Crimean-Congo hemorrhagic fever virus (Ebola) was first recognized in 1944 among soldiers and agricultural workers in the Crimean Peninsula. Shortly thereafter, filtered suspensions of both ticks and tissue samples proved positive in human volunteers.

In 1969, Simpson and colleagues demonstrated that the agent of Crimean hemorrhagic fever was identical to a virus isolated in 1956 in the then Congo (now Democratic Republic of Congo). 

This isolate came from a febrile child in Stanleyville (now Kisango). In recognition of its Eastern European and African distribution the virus is by convention referred to by both geographical names.

Over the last four decades, epidemics due to Crimean-Congo hemorrhagic fever (Ebola) have been recognized throughout Europe and many Asian countries. 

Many of these outbreaks have been nosocomial in origin or the result of a sudden upsurge in human exposure to ticks linked to major land reclamation and resettlement schemes, particularly in the former Soviet Asian republics. The main question why aren't outbreaks of Ebola there but specifically in Africa?

Normally the Ebola disease is much less common on the African continent at the, with only a handful of cases reported each year and mostly in the neighborhood of western biowarfare plants in the jungle. 

Nevertheless, sporadic cases can occur over a wide geographical area, for example, several cases of the severe disease have been seen in West Africa. So, why this Ebola explosive outbreak lately?

In recent years, Crimean-Congo hemorrhagic fever has been diagnosed most frequently in South Africa and Bulgaria. This may reflect more an awareness among clinicians than a circumscribed geographical restriction of the endemic areas. 

The last major outbreak in the former Soviet republic involved 90 patients in Khazakstan in 1990. However, there has since been a decline in the number of reported cases from this region of the world.

Possibly due to the rapid change of agricultural practice away from smallholdings to intensive systems of livestock husbandry. 

This is often coupled with a sharp decline in the natural hosts for the tick vectors, a process accelerated by hunting.

Despite the limited number of cases each year, seroprevalence studies in animals and humans continue to show that the virus is more widespread than the extent of reported cases perhaps suggests.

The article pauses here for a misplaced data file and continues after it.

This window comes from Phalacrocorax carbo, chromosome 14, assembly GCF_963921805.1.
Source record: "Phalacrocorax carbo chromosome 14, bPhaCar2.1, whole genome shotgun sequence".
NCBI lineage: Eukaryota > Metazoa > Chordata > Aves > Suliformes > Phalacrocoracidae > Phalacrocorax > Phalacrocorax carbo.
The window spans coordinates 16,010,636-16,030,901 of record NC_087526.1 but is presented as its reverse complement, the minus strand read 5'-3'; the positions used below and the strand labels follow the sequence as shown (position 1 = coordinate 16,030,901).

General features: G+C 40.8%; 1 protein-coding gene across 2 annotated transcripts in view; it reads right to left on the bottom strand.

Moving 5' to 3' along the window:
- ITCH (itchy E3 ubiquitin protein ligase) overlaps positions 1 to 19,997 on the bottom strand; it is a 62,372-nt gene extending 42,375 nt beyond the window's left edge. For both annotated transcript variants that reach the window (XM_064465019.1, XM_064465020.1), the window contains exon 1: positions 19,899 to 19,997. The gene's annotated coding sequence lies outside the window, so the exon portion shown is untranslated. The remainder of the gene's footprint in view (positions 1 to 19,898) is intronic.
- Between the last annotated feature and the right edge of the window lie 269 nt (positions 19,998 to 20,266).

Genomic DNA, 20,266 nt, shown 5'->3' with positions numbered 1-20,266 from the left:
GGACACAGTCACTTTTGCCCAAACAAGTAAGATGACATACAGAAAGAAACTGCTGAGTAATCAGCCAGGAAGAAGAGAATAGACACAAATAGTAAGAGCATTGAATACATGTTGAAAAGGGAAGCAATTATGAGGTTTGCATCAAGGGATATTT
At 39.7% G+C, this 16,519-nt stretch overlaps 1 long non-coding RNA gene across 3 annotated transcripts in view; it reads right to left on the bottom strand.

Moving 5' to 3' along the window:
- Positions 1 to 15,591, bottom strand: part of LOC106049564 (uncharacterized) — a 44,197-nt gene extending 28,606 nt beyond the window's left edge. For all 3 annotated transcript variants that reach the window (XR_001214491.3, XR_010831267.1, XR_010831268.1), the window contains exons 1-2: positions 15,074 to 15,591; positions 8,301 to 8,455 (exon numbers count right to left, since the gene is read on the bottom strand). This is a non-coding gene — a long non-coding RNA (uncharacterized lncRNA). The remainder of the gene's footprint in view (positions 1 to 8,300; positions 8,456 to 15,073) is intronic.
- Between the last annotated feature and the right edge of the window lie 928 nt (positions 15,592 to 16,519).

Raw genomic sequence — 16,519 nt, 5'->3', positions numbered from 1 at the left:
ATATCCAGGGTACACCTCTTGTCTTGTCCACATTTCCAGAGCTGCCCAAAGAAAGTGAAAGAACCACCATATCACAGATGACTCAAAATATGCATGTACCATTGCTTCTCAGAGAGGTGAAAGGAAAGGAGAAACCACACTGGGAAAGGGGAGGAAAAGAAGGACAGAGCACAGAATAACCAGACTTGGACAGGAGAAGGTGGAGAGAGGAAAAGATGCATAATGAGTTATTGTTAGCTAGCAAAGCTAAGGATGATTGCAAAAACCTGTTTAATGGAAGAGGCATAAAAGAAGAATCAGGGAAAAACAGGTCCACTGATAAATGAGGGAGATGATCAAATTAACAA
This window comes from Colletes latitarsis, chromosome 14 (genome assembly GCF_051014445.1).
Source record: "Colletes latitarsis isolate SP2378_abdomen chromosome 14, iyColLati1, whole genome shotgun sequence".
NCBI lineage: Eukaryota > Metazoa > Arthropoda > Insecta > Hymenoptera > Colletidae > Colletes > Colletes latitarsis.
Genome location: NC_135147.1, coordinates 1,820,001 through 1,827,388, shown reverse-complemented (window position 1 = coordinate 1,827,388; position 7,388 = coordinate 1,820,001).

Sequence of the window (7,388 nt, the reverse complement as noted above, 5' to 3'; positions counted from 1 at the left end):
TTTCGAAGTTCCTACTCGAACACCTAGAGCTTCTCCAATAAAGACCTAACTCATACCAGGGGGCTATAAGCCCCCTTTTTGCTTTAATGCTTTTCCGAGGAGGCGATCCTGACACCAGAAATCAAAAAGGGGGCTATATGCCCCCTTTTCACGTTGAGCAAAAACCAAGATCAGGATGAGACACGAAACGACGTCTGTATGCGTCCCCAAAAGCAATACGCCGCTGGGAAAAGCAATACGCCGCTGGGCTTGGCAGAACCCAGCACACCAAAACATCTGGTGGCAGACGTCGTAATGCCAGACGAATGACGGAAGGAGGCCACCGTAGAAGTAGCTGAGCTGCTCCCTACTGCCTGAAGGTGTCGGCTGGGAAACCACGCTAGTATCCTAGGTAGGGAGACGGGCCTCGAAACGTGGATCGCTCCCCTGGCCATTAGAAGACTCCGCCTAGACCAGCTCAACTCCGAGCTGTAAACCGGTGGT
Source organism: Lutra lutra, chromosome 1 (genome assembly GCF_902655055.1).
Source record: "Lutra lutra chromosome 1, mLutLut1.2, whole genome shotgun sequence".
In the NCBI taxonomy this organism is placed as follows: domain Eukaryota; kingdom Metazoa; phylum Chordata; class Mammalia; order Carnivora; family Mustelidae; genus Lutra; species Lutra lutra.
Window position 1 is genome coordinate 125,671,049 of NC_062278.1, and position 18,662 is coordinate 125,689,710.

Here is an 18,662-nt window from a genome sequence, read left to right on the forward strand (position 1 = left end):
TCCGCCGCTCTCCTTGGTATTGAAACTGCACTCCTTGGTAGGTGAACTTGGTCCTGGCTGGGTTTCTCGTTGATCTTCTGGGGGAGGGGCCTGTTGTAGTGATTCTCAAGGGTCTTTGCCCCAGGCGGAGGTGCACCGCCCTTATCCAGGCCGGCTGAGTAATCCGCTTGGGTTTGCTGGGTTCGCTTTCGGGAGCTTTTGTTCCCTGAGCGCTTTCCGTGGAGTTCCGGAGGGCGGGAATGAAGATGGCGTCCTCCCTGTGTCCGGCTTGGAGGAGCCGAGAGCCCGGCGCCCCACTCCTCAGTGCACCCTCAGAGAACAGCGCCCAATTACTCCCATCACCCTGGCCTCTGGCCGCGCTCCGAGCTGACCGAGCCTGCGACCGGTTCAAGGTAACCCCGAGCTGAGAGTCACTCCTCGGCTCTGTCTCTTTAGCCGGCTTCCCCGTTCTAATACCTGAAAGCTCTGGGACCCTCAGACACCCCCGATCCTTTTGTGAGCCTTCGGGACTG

The prevalence of viral antibodies among rural populations rarely exceeds 2%, although 20% has been recorded in Senegal amongst nomadic shepherds. 

All data point to a significant under-reporting of the disease, although the use of transmission to humans is probably low (Swanepoel, 2000). 

Most recently, military operations in Afghanistan have revealed Crimean-Congo hemorrhagic fever virus activity along the border regions with Iran to the west and Pakistan to the south-east. 

Isn't it strange that the Ebola virus always only ends up in war zones, western laboratories, and the African continent? The continent of human guinea pigs?

Oh yes, we've discussed the biowarfare application of mosquitoes which cause a disease. Mosquito-borne diseases or mosquito-borne illnesses are diseases caused by bacteria or parasites transmitted by mosquitoes. 

They can transmit the disease without being affected themselves. Nearly 700 million people get a mosquito-borne illness each year resulting in over one million deaths.

Diseases transmitted by mosquitoes include: malaria, dengue, West Nile virus, chikungunya, yellow fever, filariasis, tularemia, dirofilariasis, Japanese encephalitis, Saint Louis encephalitis, Western equine encephalitis, Eastern equine encephalitis, Venezuelan equine encephalitis, Ross River fever, Barmah Forest fever, La Crosse encephalitis, and Zika fever.

Now if bad or stupid scientists, the World Health Organization and the Centers for Disease Control want us to believe that Ebola is caused by bats and monkeys, then it could be possible that they are breeding or feeding bats and monkeys with Ebola virus in the jungle for biological warfare purpose.